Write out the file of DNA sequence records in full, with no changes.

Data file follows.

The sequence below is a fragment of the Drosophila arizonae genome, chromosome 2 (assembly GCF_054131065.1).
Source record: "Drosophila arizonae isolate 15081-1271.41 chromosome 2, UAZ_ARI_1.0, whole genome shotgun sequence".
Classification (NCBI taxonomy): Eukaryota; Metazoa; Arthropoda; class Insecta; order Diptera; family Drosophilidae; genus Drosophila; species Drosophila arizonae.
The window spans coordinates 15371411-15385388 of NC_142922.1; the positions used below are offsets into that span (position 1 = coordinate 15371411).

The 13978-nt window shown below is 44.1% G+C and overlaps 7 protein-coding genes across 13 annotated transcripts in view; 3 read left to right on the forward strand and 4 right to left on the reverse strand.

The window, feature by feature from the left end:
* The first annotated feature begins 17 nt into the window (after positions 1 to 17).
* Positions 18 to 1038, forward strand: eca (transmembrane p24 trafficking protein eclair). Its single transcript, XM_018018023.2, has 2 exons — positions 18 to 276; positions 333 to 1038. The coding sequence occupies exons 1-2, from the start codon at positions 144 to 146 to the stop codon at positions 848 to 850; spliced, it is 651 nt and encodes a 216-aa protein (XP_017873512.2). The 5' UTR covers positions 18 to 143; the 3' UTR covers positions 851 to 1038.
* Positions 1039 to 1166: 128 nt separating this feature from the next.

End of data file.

The sequence below is a fragment of the Drosophila arizonae genome, chromosome 2 (assembly GCF_054131065.1).
Source record: "Drosophila arizonae isolate 15081-1271.41 chromosome 2, UAZ_ARI_1.0, whole genome shotgun sequence".
Classification (NCBI taxonomy): Eukaryota; Metazoa; Arthropoda; class Insecta; order Diptera; family Drosophilidae; genus Drosophila; species Drosophila arizonae.
The window spans coordinates 15371411-15385388 of NC_142922.1; the positions used below are offsets into that span (position 1 = coordinate 15371411).

The 13978-nt window shown below is 44.1% G+C and overlaps 7 protein-coding genes across 13 annotated transcripts in view; 3 read left to right on the forward strand and 4 right to left on the reverse strand.

The window, feature by feature from the left end:
* The first annotated feature begins 17 nt into the window (after positions 1 to 17).
* Positions 18 to 1038, forward strand: eca (transmembrane p24 trafficking protein eclair). Its single transcript, XM_018018023.2, has 2 exons — positions 18 to 276; positions 333 to 1038. The coding sequence occupies exons 1-2, from the start codon at positions 144 to 146 to the stop codon at positions 848 to 850; spliced, it is 651 nt and encodes a 216-aa protein (XP_017873512.2). The 5' UTR covers positions 18 to 143; the 3' UTR covers positions 851 to 1038.
* Positions 1039 to 1166: 128 nt separating this feature from the next.